Circulating Tumor DNA as a Liquid Biopsy: Current Clinical Applications and Future Directions.
Oncology (Williston Park). 2017 08 15;31(8):618-27
Authors: Komatsubara KM, Sacher AG
Tumor genomic sequencing has become part of routine oncology practice in many tumor types, in order to identify potentially targetable mutations and to personalize cancer care. Plasma genotyping via circulating tumor DNA analysis is a noninvasive and rapid alternative method of detecting and monitoring genomic alterations throughout the course of disease. Multiple assays have been developed to date, each with different test characteristics and degrees of clinical validation. Here we review the clinical data supporting these different plasma genotyping methodologies, and present a practical approach to the interpretation of the results of these tests. While the clinical application of plasma genotyping has been most extensively validated in the metastatic setting-for the detection of targetable alterations at the time of initial diagnosis or disease progression-this technology holds significant promise across many tumor types and stages of disease. We will also review emerging applications of plasma genotyping that are currently under clinical investigation.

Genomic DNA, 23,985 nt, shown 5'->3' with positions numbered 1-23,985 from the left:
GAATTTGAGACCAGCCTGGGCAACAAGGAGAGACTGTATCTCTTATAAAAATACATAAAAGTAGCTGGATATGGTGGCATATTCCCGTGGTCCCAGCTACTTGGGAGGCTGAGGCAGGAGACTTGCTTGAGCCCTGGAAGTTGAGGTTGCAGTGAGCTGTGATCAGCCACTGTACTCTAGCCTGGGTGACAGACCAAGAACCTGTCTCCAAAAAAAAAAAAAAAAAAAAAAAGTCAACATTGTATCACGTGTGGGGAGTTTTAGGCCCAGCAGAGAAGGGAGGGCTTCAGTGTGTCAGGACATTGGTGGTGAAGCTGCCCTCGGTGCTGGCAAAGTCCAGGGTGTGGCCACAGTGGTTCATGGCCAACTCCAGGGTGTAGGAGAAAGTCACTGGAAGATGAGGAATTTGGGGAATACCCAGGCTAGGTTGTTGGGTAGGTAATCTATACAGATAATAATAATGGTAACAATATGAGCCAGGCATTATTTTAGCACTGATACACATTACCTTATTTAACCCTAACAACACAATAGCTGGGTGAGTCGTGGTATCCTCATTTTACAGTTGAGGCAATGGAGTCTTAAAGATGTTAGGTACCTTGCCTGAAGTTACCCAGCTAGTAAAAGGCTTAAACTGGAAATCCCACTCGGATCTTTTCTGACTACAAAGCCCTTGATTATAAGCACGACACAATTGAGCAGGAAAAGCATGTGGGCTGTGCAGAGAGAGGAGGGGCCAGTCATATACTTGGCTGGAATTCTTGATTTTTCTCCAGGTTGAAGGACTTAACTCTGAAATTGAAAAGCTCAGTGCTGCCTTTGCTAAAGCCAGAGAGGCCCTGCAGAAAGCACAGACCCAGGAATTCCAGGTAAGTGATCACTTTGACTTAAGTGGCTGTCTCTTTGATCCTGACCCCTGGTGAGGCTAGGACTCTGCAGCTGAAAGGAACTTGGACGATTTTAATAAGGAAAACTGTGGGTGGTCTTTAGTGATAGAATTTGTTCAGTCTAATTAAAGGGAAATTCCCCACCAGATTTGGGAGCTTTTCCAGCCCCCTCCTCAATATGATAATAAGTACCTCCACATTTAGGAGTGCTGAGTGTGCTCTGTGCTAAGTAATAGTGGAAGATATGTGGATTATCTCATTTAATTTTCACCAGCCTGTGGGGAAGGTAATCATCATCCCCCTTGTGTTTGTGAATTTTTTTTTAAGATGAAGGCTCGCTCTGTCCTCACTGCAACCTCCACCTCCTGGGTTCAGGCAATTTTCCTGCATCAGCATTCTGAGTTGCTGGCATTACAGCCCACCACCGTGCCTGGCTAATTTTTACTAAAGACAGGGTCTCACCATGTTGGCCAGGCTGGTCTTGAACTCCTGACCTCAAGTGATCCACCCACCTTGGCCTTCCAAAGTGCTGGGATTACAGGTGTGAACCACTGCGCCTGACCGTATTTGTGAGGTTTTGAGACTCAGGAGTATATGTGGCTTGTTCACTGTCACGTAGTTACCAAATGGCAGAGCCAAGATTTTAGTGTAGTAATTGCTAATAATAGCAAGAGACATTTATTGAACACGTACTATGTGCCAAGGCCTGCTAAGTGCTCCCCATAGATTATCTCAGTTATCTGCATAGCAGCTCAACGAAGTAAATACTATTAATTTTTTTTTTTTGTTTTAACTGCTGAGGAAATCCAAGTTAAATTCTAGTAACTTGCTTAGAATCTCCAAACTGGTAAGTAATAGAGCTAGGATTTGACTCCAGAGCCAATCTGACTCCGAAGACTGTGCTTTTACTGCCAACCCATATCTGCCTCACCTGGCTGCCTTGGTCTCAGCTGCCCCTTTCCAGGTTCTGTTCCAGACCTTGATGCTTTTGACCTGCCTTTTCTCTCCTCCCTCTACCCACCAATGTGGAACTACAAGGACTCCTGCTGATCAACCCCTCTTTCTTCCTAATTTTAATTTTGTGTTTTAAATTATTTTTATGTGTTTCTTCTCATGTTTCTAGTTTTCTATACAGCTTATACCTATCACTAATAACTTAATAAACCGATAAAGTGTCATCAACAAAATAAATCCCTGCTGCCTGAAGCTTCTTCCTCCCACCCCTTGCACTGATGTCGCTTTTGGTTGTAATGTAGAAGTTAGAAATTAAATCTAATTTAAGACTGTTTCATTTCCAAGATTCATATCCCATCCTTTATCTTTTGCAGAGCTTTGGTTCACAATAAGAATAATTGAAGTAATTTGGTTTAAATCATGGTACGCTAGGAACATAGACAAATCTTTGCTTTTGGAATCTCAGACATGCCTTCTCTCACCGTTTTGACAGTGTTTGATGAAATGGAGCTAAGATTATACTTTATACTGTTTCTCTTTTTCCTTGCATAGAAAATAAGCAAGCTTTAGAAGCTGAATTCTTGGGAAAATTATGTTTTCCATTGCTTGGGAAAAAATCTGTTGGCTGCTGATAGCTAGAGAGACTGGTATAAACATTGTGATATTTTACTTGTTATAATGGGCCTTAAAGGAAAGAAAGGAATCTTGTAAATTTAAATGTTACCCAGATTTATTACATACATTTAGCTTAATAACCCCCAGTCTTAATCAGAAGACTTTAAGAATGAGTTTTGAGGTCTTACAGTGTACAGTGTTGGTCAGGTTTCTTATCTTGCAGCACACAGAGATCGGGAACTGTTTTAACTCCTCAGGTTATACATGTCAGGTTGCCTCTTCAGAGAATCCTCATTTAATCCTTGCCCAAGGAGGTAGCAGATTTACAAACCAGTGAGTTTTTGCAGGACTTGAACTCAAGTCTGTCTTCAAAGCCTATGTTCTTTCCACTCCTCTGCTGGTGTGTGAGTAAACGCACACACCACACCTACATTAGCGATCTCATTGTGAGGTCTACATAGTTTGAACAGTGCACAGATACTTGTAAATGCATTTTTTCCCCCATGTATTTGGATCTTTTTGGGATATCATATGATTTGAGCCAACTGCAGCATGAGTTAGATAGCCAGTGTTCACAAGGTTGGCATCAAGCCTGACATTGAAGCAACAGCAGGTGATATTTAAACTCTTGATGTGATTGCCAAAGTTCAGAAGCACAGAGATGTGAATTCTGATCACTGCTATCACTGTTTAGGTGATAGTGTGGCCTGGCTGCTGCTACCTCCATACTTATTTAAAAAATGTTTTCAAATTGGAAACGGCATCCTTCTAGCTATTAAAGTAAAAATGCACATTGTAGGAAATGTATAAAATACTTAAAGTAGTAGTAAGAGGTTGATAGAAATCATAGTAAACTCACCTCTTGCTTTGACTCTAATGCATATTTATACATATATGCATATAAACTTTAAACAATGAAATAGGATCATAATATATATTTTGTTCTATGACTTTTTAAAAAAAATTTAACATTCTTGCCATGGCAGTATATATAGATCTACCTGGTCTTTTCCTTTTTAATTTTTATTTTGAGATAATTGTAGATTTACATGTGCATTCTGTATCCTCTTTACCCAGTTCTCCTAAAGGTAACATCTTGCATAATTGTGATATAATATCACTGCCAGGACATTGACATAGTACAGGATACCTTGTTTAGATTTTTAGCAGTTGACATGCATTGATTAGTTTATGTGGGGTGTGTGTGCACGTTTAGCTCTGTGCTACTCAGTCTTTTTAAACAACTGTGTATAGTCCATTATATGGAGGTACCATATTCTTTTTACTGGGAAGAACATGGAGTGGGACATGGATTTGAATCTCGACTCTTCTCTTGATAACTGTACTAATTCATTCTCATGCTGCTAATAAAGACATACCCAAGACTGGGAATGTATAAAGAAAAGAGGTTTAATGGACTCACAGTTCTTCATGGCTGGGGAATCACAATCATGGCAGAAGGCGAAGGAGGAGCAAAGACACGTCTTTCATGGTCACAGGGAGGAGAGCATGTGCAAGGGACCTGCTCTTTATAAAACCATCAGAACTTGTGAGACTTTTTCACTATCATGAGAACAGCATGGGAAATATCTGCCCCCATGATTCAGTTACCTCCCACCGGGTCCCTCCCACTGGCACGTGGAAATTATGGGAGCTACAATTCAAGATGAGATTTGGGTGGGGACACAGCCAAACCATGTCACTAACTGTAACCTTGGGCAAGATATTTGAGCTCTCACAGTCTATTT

PMID: 28812303 [PubMed – indexed for MEDLINE]